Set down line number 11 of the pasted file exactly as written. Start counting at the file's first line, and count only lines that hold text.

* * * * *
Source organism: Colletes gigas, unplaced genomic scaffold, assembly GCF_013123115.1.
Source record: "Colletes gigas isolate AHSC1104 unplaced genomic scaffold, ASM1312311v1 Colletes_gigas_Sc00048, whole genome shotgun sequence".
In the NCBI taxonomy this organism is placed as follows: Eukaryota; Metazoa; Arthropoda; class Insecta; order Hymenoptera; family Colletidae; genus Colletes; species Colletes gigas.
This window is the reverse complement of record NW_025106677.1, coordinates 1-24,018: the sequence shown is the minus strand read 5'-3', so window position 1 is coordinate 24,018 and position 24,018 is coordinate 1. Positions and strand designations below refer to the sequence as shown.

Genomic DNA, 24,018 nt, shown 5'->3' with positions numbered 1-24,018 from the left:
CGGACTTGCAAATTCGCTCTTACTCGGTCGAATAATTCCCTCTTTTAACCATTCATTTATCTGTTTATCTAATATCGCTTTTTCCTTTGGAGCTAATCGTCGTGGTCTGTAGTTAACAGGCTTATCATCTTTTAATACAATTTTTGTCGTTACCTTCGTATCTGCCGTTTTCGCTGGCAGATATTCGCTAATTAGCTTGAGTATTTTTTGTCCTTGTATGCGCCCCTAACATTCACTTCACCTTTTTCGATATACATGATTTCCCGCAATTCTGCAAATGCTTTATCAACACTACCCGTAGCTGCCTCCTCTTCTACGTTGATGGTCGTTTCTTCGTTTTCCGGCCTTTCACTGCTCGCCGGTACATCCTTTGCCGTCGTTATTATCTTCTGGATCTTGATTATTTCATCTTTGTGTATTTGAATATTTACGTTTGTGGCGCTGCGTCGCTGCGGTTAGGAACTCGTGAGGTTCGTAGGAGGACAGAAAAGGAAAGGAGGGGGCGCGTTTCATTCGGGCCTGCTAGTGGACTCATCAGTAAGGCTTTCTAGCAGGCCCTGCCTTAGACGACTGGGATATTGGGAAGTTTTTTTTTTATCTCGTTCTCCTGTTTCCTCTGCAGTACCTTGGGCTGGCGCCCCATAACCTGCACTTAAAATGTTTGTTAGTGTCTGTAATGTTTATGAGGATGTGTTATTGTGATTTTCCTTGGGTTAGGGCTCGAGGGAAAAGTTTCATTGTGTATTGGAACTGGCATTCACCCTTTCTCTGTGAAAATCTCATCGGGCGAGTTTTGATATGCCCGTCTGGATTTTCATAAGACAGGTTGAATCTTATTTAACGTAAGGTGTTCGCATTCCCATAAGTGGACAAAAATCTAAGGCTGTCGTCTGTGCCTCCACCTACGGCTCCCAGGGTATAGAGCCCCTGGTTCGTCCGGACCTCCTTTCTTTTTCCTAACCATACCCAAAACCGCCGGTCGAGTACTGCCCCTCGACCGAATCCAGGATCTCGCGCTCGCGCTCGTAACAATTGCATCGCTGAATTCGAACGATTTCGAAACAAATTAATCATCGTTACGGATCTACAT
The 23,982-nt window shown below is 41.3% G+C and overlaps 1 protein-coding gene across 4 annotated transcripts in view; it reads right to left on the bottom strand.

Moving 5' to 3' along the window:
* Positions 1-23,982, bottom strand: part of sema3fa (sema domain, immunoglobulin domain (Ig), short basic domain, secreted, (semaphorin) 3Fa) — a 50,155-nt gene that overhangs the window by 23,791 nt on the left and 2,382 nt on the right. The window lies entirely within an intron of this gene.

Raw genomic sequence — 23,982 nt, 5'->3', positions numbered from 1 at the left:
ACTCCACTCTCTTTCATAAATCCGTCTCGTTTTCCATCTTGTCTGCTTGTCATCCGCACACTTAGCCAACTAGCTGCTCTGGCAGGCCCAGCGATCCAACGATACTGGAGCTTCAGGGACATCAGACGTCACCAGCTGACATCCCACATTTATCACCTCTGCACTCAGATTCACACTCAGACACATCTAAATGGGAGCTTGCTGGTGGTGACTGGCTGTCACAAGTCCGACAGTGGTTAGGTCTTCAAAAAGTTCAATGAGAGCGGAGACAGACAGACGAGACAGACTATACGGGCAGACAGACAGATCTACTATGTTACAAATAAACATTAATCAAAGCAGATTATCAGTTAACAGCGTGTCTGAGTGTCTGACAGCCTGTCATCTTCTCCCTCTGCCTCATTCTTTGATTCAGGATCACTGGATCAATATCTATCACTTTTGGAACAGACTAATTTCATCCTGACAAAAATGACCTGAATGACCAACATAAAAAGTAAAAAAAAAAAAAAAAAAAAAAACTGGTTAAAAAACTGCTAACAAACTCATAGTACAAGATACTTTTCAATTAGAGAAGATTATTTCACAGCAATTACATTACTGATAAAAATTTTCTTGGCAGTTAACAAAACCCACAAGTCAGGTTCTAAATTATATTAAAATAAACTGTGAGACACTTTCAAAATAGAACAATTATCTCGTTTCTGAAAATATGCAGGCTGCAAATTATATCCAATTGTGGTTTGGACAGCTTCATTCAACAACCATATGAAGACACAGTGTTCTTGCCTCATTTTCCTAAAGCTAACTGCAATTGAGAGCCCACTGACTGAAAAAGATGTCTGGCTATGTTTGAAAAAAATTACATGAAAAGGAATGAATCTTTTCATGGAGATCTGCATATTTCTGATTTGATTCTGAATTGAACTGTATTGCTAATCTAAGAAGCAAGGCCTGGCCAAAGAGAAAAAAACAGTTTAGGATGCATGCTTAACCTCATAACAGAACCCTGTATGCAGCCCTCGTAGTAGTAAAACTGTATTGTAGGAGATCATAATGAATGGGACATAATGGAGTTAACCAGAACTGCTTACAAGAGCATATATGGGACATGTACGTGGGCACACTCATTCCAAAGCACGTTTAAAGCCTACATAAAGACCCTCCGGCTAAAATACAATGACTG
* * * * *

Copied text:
ACTCCACTCTCTTTCATAAATCCGTCTCGTTTTCCATCTTGTCTGCTTGTCATCCGCACACTTAGCCAACTAGCTGCTCTGGCAGGCCCAGCGATCCAACGATACTGGAGCTTCAGGGACATCAGACGTCACCAGCTGACATCCCACATTTATCACCTCTGCACTCAGATTCACACTCAGACACATCTAAATGGGAGCTTGCTGGTGGTGACTGGCTGTCACAAGTCCGACAGTGGTTAGGTCTTCAAAAAGTTCAATGAGAGCGGAGACAGACAGACGAGACAGACTATACGGGCAGACAGACAGATCTACTATGTTACAAATAAACATTAATCAAAGCAGATTATCAGTTAACAGCGTGTCTGAGTGTCTGACAGCCTGTCATCTTCTCCCTCTGCCTCATTCTTTGATTCAGGATCACTGGATCAATATCTATCACTTTTGGAACAGACTAATTTCATCCTGACAAAAATGACCTGAATGACCAACATAAAAAGTAAAAAAAAAAAAAAAAAAAAAAACTGGTTAAAAAACTGCTAACAAACTCATAGTACAAGATACTTTTCAATTAGAGAAGATTATTTCACAGCAATTACATTACTGATAAAAATTTTCTTGGCAGTTAACAAAACCCACAAGTCAGGTTCTAAATTATATTAAAATAAACTGTGAGACACTTTCAAAATAGAACAATTATCTCGTTTCTGAAAATATGCAGGCTGCAAATTATATCCAATTGTGGTTTGGACAGCTTCATTCAACAACCATATGAAGACACAGTGTTCTTGCCTCATTTTCCTAAAGCTAACTGCAATTGAGAGCCCACTGACTGAAAAAGATGTCTGGCTATGTTTGAAAAAAATTACATGAAAAGGAATGAATCTTTTCATGGAGATCTGCATATTTCTGATTTGATTCTGAATTGAACTGTATTGCTAATCTAAGAAGCAAGGCCTGGCCAAAGAGAAAAAAACAGTTTAGGATGCATGCTTAACCTCATAACAGAACCCTGTATGCAGCCCTCGTAGTAGTAAAACTGTATTGTAGGAGATCATAATGAATGGGACATAATGGAGTTAACCAGAACTGCTTACAAGAGCATATATGGGACATGTACGTGGGCACACTCATTCCAAAGCACGTTTAAAGCCTACATAAAGACCCTCCGGCTAAAATACAATGACTG